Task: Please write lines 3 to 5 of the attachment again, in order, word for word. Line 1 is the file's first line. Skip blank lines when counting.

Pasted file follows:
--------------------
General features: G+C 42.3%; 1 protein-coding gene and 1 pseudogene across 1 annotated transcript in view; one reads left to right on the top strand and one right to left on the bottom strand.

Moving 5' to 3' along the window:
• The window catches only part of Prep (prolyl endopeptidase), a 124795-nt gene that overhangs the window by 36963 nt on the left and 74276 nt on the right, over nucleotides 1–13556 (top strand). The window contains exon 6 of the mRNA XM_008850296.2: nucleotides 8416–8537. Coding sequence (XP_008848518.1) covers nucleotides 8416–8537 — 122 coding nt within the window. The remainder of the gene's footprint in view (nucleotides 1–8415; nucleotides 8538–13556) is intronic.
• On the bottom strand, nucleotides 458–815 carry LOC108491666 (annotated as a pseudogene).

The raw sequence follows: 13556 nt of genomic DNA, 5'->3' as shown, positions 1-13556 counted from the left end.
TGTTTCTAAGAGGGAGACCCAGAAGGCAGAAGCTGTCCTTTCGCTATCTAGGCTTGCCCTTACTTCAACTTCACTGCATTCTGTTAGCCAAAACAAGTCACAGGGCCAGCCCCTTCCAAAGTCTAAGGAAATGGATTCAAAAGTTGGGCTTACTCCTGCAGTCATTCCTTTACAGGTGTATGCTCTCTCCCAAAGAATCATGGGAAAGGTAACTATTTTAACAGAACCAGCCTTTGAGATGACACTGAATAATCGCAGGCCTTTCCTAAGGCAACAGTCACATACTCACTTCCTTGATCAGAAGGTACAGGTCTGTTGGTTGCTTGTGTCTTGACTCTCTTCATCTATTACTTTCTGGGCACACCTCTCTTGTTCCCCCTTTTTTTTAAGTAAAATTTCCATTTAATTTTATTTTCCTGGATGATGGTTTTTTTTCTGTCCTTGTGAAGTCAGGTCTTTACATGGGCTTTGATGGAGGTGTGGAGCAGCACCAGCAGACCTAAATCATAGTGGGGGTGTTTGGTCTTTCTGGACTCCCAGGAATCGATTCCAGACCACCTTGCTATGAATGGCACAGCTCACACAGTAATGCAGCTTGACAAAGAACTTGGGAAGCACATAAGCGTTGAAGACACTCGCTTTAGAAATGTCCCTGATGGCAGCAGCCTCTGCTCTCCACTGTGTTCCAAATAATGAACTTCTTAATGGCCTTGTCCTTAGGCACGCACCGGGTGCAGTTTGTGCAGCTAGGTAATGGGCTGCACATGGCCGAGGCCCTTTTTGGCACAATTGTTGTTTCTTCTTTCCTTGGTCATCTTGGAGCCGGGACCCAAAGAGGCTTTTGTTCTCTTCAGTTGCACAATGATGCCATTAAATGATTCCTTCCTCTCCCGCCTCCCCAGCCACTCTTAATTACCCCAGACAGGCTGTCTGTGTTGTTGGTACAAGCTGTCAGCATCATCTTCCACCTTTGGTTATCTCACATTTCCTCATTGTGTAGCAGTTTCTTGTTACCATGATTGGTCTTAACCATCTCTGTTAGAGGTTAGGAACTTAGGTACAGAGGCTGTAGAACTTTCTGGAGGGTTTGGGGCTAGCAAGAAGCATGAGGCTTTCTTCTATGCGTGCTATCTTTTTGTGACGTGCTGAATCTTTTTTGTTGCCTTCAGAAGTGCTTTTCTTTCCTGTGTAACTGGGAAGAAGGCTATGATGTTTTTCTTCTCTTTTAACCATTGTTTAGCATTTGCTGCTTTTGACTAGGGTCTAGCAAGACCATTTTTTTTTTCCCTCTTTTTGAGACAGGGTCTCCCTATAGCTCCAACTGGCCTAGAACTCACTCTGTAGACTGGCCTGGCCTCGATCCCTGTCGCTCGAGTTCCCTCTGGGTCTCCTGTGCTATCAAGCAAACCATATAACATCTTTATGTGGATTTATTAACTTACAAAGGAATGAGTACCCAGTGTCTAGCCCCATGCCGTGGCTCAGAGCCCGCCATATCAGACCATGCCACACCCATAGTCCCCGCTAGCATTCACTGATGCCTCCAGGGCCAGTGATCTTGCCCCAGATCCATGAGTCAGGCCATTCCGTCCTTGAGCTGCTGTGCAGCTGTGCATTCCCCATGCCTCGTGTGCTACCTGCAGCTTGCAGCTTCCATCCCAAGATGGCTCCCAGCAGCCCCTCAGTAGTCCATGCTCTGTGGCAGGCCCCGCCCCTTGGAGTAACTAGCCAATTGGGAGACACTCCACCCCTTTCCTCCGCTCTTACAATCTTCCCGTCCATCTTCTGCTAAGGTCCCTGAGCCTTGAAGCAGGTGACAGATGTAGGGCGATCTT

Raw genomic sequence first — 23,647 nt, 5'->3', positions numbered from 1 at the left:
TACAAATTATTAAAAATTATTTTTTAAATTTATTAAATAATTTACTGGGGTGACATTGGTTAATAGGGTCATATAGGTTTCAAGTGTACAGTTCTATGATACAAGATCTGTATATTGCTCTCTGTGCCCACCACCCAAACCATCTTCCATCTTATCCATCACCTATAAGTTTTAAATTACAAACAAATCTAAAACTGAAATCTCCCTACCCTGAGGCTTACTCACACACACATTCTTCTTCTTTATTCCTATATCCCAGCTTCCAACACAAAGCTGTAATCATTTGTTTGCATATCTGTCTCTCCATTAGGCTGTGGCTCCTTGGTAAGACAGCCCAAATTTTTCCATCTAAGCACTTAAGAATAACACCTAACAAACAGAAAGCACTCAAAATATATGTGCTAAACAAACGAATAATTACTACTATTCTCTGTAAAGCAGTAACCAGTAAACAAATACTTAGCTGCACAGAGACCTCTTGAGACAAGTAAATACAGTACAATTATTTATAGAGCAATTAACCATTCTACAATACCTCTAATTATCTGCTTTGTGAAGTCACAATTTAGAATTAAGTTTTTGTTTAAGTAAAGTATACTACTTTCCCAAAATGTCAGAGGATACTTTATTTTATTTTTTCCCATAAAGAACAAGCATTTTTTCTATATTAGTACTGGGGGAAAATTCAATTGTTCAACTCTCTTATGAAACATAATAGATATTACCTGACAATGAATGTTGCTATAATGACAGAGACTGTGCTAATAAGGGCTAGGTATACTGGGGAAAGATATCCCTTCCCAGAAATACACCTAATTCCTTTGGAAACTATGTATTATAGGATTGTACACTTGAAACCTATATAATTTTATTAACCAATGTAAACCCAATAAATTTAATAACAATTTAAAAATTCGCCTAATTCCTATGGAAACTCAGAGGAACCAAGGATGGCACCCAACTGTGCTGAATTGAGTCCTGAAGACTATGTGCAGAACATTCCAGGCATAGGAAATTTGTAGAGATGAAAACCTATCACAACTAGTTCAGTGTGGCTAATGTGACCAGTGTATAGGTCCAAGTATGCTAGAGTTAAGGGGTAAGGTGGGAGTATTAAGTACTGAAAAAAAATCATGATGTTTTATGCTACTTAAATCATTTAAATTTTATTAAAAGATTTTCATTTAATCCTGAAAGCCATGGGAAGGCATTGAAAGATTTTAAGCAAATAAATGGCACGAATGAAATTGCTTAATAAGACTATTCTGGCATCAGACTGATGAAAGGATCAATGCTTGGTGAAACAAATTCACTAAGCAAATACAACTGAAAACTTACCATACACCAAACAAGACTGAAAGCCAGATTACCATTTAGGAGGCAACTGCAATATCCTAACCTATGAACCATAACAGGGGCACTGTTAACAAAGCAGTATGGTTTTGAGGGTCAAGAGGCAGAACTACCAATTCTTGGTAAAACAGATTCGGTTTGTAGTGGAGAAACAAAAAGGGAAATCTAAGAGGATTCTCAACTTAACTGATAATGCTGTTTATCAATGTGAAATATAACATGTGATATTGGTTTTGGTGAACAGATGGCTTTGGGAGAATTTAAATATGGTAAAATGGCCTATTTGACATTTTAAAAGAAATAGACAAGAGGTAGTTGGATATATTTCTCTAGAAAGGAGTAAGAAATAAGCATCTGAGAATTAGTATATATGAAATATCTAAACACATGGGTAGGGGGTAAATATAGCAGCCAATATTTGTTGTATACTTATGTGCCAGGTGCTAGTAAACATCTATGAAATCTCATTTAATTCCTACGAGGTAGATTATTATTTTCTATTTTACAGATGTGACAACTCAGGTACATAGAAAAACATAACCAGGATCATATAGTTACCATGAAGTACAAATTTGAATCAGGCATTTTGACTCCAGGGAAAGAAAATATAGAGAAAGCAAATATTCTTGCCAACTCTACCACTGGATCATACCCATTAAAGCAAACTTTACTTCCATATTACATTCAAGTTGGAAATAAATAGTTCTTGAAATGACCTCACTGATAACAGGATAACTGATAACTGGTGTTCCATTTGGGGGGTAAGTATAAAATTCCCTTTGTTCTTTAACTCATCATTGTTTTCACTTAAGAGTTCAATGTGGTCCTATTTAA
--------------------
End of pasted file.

• The window catches only part of Prep (prolyl endopeptidase), a 124795-nt gene that overhangs the window by 36963 nt on the left and 74276 nt on the right, over nucleotides 1–13556 (top strand). The window contains exon 6 of the mRNA XM_008850296.2: nucleotides 8416–8537. Coding sequence (XP_008848518.1) covers nucleotides 8416–8537 — 122 coding nt within the window. The remainder of the gene's footprint in view (nucleotides 1–8415; nucleotides 8538–13556) is intronic.
• On the bottom strand, nucleotides 458–815 carry LOC108491666 (annotated as a pseudogene).

The raw sequence follows: 13556 nt of genomic DNA, 5'->3' as shown, positions 1-13556 counted from the left end.